Scott F. Evans
Can we all just finally admit that the X-Men franchise isn’t very good? This is the eighth film in this way-past-its-expiration-date series. Of that eight, maybe two of them are decent. Maybe. Fox has been cranking these things out since the beginning of the century with spin-offs and even a midway reboot followed by another reboot which basically did away with the previous films.
The studio started with the first three X-Men films, X-Men, X2, and X-Men: The Last Stand in 2000, 2003, and 2006 respectively. Director Bryan Singer jumped ship before Last Stand started shooting and was replaced at the last minute by Brett Ratner. The fourth film, X-Men: First Class was released in 2011 with Matthew Vaughn directing and a completely new cast of younger actors. First Class was set in the 1960’s and served as a reset to the series. This was followed in 2013 with another Wolverine sequel titled, simply, The Wolverine. The Wolverine takes place directly after The Last Stand and doesn’t reference First Class at all. Singer returns in 2014 to helm X-Men: Days of Future Past. It was designed specifically to straighten out the franchise’s confusing timeline. By the film’s end, it had basically erased the first three X-Men films and both Wolverine solo projects.
Or created a separate timeline.
Point is, this franchise is a mess and needs to be put down.
Singer returns with screenwriter Simon Kinberg, a few of the First Class cast, and several new faces for X-Men: Apocalypse. Even with the new additions, it’s become painfully clear that everyone involved has run out of things to say. Magneto, played for the third time by Michael Fassbender, has the exact same character arc from every X-Film he’s been in. This time he gets a family in an attempt to switch things up, but the result is the same old story. To Fassbender’s credit, he’s such a great actor that I can’t tell if he’s just phoning his performance in or really trying to elevate the stale material he’s been given.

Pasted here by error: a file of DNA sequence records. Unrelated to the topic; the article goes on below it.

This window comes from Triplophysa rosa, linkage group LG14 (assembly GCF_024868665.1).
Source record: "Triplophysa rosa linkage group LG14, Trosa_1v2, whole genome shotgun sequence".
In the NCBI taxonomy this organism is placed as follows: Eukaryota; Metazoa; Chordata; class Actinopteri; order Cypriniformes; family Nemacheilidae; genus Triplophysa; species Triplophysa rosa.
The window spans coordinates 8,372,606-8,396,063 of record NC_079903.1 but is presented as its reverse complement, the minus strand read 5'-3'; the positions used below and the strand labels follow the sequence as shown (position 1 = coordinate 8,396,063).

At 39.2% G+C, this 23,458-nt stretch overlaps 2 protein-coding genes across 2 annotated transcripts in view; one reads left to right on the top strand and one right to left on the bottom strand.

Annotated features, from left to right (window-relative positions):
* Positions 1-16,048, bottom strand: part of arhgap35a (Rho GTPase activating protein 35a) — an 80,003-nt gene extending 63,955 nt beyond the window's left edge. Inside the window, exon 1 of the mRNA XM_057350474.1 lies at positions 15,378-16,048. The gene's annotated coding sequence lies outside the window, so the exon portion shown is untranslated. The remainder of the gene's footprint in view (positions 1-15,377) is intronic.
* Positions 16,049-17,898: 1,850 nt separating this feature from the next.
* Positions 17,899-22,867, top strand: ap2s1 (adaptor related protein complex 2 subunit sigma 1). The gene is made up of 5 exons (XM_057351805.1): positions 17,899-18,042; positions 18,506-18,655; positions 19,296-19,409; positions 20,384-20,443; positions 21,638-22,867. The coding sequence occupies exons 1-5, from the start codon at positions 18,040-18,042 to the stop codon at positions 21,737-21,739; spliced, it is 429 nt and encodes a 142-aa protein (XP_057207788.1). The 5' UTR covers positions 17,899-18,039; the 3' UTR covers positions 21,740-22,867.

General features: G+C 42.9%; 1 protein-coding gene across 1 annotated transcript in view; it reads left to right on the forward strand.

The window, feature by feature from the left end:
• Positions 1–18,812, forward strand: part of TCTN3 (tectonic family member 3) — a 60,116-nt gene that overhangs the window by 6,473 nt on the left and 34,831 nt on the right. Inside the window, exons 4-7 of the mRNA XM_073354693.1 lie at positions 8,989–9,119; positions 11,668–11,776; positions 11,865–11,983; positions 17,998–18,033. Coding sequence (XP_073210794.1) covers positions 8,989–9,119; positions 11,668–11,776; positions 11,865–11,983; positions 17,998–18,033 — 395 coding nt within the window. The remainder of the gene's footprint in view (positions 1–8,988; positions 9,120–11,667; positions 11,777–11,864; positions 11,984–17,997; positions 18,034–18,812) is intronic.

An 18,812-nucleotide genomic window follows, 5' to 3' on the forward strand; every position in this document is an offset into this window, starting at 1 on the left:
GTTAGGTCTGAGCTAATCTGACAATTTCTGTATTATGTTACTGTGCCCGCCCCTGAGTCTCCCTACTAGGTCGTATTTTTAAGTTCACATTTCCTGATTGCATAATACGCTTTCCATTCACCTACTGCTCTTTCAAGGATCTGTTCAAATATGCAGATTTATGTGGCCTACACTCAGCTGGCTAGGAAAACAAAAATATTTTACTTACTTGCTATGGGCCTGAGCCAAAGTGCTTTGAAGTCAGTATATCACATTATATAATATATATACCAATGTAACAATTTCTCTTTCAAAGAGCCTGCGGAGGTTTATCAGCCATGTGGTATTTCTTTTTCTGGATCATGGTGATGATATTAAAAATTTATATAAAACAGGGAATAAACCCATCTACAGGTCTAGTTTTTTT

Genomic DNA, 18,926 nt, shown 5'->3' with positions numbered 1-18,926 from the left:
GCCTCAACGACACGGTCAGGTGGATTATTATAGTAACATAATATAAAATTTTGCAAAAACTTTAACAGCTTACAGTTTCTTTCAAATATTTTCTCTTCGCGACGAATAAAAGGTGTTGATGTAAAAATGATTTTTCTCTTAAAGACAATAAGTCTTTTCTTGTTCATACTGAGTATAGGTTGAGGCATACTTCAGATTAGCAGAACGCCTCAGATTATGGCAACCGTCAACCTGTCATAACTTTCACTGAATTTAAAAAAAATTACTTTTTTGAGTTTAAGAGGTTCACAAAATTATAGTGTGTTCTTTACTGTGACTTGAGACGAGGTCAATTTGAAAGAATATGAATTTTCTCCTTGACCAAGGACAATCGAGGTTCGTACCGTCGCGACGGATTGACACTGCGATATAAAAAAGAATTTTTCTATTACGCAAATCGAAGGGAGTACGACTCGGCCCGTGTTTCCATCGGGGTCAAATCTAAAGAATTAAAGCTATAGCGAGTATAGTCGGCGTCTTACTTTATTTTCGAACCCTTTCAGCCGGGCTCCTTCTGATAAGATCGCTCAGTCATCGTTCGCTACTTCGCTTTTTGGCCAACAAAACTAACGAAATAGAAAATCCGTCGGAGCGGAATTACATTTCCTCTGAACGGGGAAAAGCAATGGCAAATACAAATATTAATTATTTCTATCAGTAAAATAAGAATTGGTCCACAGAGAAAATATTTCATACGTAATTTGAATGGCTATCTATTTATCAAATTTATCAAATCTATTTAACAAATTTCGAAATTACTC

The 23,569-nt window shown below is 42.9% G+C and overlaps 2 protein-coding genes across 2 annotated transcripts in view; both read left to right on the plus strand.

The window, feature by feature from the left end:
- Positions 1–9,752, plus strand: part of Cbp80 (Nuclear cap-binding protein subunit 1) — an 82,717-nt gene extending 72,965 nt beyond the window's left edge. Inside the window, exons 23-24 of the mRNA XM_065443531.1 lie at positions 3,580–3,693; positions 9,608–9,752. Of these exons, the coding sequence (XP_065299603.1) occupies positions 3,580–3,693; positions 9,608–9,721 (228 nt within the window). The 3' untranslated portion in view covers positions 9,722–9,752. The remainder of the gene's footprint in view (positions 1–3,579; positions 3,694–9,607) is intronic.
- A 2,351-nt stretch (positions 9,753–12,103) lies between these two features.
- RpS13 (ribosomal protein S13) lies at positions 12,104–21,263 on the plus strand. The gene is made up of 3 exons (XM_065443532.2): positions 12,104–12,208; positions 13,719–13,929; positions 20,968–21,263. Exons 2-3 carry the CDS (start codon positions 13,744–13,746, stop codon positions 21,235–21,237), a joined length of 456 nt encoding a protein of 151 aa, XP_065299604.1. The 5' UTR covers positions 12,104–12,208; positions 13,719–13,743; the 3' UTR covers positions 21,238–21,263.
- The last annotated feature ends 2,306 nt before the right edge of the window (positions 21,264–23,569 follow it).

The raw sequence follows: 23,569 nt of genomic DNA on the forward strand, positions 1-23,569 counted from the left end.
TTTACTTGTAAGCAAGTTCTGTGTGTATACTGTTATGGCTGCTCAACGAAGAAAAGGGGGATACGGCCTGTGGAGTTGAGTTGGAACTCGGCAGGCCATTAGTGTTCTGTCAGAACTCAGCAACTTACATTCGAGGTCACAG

James McAvoy, in his third outing as Professor Xavier, is also an excellent actor. But you can see him desperately fighting to make something out of this exhausted screenplay. He always seems to be just on the verge of tears. Honestly I’m not sure if the text calls for such emotion or if McAvoy is just that frustrated.
Conversely, the top-billed Jennifer Lawrence sleepwalks through this. This is also her third time playing Mystique and it’s clear that Lawrence is over it. She’s rarely in the character’s signature blue appearance and delivers her dialogue with the least amount of effort possible. As bored and detached as she is, you’d think that Singer and Kinberg would either recast or write the character out. Nope! Instead, Mystique is shoehorned into this plot and about as useful here as Wolverine was in Days of Future Past.
Evan Peters, who stole the show in his initial appearance in Days Of Future Past, is back with more to say and do. While his function is no different than it was the first time, his scene is longer and still as enjoyable.
Poor Oscar Isaac bows as the evil Apocalypse. If ever there was a disservice done to a stellar actor, it is this. Buried under pounds of prosthetic makeup and hobbled with hackneyed comic book dialogue, Isaac is criminally miscast as the titular villain. The role could have been played by a bodybuilder with his lines dubbed in by any voice actor and it wouldn’t have mattered one bit.
Final thoughts on X-Men: Apocalypse… it’s nothing that you haven’t seen before. The story is painfully simplistic and filled with superfluous emotional flourishes that want desperately to be significant. None of the performances stand out enough to justify investing two and a half long hours of your time. The spectacle, which features more destruction than all of the past superhero movies combined, is so common now that it’s become tedious.
Just like this entire franchise.